Prison Puppies are supported financially 100% by Leader Dogs for the Blind. Food, toys, collars, leashes and veterinary care are made available to all puppies, though the inmate raisers are given the responsibility to feed, play with and otherwise care for the puppies 24 hours a day. Although the puppies are a full-time job, the inmate puppy raisers are truly volunteers. Many inmates are still required to hold a separate job within the prison; in many cases the puppies attend work with their raisers.
Some of Leader Dog’s most successful guide dogs come out of the Prison Puppies initiatives. As many as 60% of Future Leader Dogs raised in correctional facilities go on to become Leader Dogs, whereas the graduation rate of dogs outside of Prison Puppies is around 45%. To date, hundreds of puppies have been raised in the prison system.
The initiative also has a profound impact on prisoners’ rehabilitation. Whereas the nationwide prison recidivism rate hovers around 50%, only 17% of inmates involved in Prison Puppies return. According to the wardens, the puppies are a positive morale booster among both inmates and the prison staff. The dogs help reduce tensions and foster better social interactions within the prisons, and working with the dogs helps inmates develop patience, dependability, compassion and self-esteem. Prisoners report that they are happy to have the opportunity to give back and help a person in need.
Prison Puppies currently operates in 11 facilities in three states:
- The Minnesota Correctional Facility – Lino Lakes state prison in Lino Lakes, MN
- Fort Dodge Correctional Facility in Fort Dodge, IA
- Baraga Correctional Facility in Baraga, MI
- Chippewa Correctional Facility in Kincheloe, MI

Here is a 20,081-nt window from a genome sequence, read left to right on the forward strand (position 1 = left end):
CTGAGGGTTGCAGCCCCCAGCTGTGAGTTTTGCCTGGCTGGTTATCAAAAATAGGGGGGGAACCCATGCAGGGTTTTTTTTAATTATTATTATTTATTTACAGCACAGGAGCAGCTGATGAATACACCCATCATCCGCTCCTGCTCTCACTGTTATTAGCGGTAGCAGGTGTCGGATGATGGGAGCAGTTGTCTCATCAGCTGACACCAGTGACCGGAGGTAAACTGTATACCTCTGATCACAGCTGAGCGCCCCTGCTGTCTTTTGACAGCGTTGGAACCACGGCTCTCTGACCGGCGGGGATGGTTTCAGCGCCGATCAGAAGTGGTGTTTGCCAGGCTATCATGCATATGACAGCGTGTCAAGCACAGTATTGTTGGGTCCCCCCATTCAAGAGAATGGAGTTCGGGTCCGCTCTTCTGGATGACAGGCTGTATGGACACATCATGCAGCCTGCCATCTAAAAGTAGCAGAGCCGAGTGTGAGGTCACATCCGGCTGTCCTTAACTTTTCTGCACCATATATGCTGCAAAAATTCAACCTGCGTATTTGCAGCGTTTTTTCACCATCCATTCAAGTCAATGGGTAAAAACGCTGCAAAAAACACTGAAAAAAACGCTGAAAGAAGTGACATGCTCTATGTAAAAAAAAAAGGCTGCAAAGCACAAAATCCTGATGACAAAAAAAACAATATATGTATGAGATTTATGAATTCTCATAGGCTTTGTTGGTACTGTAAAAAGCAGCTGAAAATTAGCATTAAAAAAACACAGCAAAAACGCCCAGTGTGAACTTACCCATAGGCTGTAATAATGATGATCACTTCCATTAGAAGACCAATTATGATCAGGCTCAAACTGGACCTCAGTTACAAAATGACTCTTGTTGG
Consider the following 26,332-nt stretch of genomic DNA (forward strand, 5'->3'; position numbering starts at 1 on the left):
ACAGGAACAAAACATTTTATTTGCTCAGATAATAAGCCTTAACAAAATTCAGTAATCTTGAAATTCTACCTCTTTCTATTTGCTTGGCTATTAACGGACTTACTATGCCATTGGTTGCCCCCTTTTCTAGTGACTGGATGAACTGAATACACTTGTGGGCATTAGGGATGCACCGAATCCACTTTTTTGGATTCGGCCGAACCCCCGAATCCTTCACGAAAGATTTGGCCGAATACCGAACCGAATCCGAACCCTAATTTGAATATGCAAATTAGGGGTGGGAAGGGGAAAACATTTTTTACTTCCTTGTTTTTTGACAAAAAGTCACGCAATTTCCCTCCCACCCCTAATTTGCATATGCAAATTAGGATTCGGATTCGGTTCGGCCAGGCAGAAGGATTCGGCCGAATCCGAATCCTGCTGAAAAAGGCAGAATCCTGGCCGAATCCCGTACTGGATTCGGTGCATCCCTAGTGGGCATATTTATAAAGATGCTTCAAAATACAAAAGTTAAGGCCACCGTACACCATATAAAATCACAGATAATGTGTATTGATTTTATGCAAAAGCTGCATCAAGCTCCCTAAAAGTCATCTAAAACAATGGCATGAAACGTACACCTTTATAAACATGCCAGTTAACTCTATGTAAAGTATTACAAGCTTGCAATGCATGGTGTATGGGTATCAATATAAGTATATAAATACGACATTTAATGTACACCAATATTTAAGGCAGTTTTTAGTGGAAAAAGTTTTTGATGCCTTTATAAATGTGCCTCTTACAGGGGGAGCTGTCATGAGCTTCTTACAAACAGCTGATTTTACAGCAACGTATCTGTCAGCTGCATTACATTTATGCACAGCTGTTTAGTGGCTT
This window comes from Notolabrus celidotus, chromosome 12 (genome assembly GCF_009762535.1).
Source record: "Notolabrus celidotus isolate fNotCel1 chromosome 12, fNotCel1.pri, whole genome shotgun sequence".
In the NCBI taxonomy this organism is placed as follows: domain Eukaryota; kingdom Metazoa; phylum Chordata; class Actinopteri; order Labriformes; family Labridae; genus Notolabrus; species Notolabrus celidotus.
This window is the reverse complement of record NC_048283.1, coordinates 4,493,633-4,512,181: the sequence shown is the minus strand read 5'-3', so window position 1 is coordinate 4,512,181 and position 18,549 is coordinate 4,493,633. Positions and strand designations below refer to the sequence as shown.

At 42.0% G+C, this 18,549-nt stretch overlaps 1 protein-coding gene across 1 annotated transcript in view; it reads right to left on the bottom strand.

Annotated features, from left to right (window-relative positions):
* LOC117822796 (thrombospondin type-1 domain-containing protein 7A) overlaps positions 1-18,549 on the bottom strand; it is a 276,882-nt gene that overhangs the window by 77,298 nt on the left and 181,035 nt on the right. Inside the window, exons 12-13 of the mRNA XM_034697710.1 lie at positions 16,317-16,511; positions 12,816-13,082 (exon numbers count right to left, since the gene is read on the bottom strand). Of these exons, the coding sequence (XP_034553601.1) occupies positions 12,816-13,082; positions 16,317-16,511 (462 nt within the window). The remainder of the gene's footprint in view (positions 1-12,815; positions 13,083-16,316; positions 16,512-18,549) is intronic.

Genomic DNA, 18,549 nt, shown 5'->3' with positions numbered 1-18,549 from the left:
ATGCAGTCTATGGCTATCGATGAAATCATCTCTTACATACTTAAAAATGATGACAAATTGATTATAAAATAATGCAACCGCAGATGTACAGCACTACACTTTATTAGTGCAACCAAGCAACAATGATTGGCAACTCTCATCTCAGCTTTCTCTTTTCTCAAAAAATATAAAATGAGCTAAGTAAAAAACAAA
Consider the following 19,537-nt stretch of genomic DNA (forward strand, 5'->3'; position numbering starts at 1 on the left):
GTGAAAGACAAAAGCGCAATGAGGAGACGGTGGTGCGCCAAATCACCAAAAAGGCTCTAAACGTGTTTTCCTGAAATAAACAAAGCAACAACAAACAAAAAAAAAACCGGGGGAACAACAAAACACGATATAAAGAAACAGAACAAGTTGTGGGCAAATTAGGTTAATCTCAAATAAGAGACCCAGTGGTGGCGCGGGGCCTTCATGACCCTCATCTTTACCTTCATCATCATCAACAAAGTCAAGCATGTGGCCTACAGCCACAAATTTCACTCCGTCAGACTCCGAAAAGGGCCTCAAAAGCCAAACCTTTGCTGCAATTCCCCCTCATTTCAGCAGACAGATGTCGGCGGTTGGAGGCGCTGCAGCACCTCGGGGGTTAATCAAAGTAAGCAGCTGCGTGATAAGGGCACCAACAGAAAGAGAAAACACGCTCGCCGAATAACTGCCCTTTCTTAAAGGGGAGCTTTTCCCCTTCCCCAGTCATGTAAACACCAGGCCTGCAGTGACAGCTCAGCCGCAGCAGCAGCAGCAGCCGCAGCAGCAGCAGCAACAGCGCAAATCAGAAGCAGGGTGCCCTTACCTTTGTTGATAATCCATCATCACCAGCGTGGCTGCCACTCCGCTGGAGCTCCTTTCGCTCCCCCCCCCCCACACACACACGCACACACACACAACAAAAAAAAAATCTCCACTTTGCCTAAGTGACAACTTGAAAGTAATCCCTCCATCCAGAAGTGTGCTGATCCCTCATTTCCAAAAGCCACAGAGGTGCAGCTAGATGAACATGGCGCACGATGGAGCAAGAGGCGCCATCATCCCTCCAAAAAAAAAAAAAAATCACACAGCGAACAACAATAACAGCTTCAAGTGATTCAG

- Robert Cotton Correctional Facility in Jackson, MI
- Macomb Correctional Facility in New Haven, MI
- Richard A. Handlon Correctional Facility in Ionia, MI
- Ionia Correctional Facility in Ionia, MI
- Oaks Correctional Facility in Manistee, MI
- Marquette Branch Prison in Marquette, MI
- Central Michigan Correctional Facility in St. Louis, MI
Prison Puppies is proven to be a win, win, win project: inmates have the opportunity to develop responsibility and positive personal skills, Leader Dogs for the Blind has a pipeline of well-trained dogs primed to begin their formal instruction, and Leader Dog’s clients receive exceptional canine partners who help them live more independent and fulfilling lives.
So, “L” has already changed at least one life for the better, likely more. Sadly, I won’t get to meet her inmate family at puppy night. No matter what, I am honoured to have a Prison Puppy.
For those who want to learn more about the Leader Dog Prison Puppies program, here is a very moving YouTube video. This program makes a huge difference for those trapped on the inside. I am truly, truly honoured.
The rest of this post pales in comparison to that video. Wow!
We learned how to use TTouch®, which is basically doggie massage. It was originally developed for horses, but it is also now used with dogs. “L” likes it!
So that’s it for today. Let’s hope tomorrow has fewer surprise moves.